Bennett, Jeffrey. “‘Born This Way’: Queer Vernacular and the Politics of Origins.”Communication and Critical/Cultural Studies 11.3 (2014): 211-230.
Bennett takes the Born This Way blog as an object of analysis to discuss the way queer people can disrupt normative scripts by tactically adopting vernaculars.
Keywords: Queer, Queer Rhetorics, LGBTQ, Sexuality, Vernacular, Cultural Rhetorics
Charles E. Morris III and John M. Sloop, “What These Lips Have Kissed: Refiguring the Politics of Queer Public Kissing,” Communication and Critical/Cultural Studies 3 (2006): 1–26
Isaac West, “Debbie Mayne’s Trans/scripts: Performative Repertoires in Law and Everyday Life,” Communication and Critical/Cultural Studies 5 (2008): 245–63
“As with the appropriation of scientific parlance to combat the criminalization of homosexuality, LGBT people borrow from the ambiguous lexicon of being “born this way” to articulate the self in ways not fully engaged by medical epistemologies. Far from an essentialized identity, the assorted everyday performances of gender and sexuality found on the blog recast attention to ethical imperatives that generally rest outside scientific spheres by engaging profuse identities, practices, and embodiments” (213).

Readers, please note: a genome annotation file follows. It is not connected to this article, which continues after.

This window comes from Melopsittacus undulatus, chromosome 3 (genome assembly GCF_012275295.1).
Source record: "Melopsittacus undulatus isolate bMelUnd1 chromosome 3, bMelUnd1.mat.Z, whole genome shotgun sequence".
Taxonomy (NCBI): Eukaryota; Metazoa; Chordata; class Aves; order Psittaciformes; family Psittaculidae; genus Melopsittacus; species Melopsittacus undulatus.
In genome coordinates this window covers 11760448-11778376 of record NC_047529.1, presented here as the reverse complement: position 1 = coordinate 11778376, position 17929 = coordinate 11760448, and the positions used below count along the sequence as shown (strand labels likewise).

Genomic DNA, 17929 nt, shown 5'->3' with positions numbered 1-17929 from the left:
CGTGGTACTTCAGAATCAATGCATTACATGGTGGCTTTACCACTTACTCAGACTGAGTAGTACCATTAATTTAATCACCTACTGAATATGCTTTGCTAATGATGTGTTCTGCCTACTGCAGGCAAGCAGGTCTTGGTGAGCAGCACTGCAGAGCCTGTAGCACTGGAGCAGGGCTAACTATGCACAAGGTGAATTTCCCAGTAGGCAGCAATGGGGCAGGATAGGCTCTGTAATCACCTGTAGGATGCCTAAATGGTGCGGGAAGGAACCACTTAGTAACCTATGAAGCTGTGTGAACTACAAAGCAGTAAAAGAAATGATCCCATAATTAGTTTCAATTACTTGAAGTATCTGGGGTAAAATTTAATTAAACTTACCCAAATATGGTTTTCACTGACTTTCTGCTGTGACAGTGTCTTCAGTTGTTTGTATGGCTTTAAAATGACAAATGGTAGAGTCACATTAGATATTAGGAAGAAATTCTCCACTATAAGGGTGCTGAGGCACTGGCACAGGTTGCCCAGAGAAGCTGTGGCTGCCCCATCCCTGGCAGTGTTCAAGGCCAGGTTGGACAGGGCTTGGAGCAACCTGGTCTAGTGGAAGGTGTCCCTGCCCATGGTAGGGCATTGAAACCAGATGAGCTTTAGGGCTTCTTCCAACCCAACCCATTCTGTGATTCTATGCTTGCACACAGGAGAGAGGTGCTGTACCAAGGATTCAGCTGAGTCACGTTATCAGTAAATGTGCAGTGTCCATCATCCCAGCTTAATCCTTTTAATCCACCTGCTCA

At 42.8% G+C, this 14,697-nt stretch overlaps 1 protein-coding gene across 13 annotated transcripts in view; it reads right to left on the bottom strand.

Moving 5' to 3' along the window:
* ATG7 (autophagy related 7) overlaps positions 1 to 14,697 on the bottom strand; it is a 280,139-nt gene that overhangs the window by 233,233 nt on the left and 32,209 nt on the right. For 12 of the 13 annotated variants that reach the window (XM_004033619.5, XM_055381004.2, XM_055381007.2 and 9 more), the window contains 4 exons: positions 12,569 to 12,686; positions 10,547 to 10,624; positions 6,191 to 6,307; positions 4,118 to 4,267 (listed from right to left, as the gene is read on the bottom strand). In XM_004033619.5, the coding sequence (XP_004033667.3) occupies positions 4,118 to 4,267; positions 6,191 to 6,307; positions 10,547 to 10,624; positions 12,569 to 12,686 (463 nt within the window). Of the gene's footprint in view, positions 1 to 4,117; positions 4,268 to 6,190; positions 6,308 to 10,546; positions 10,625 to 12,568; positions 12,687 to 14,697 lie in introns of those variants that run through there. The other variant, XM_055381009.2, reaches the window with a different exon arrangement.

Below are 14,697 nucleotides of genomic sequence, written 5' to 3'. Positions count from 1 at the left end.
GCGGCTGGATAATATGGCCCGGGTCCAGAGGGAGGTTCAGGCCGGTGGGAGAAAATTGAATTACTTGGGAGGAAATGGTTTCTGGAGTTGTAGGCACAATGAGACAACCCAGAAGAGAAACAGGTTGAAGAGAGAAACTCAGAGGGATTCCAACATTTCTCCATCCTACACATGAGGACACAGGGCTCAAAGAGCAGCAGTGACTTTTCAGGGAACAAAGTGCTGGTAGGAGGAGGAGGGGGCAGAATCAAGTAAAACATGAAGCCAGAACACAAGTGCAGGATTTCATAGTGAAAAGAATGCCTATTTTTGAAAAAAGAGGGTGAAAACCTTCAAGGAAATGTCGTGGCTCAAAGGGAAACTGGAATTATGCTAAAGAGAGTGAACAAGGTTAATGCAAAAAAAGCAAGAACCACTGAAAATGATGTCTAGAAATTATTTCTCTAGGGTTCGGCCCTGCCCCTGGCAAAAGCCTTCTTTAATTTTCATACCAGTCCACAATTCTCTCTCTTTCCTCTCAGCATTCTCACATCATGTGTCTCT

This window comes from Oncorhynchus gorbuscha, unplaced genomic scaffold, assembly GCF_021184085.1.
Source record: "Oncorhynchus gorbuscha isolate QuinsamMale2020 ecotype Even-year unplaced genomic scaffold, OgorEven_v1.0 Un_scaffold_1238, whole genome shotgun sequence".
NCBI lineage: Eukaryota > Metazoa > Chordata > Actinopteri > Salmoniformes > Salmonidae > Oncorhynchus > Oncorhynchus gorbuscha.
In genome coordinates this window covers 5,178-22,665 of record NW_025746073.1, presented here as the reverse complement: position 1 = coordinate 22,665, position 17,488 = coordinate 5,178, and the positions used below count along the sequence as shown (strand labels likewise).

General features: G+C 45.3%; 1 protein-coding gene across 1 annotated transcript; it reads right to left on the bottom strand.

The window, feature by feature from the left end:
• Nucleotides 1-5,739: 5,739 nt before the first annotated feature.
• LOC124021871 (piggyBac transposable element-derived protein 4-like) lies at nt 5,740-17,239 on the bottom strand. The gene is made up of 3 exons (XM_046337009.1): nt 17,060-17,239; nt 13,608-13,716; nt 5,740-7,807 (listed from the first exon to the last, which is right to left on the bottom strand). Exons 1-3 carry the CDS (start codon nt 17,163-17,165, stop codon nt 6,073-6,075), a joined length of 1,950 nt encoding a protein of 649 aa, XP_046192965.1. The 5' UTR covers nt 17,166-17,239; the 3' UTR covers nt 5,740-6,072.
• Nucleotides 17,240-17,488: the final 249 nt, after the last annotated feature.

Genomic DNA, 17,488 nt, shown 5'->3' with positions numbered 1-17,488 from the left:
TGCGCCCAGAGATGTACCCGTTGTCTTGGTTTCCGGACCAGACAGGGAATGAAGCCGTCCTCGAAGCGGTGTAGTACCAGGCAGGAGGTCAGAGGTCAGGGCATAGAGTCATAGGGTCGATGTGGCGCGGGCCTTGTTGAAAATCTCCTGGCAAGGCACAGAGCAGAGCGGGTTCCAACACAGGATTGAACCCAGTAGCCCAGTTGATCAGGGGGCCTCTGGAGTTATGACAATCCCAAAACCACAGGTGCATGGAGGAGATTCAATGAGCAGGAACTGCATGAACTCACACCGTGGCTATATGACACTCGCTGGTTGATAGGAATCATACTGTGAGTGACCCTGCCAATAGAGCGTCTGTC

“This approach, which allows contributors to impart a shared commonsense reading of the pictures across audiences, enables a rethinking of the epistemology of the closet in contemporary culture and subtly recrafts the conditions that mediate coming out” (214).
“The claim that people are hardwired with their sexual orientation is precarious because the diversity of the human world prevents a complete classification of desire, identification, and praxis” (215).
“Born this way” discourses have the capacity to underwrite claims about embodiment, highlight struggles over identification, and lend force to tactics of resistance.17 In the digital landscape of the Internet, these vernacular appropriations can be shared broadly, performing cultural work that shapes ideas about reasonableness and instigates public conversations about choice, identity, and belonging” (215).
“The narrative and visual logics of the “born this way” vernacular have the potential to situate transgressive performances as accessible, pleasurable, and ultimately productive” (215).
“As diverse LGBT communities expand the terrain for articulating their identities to new cultural forms and narrating their lives in novel fashion, it is imperative to continue investigating the ways vernacular rhetorics are brought into being, silenced, or overlooked” (228).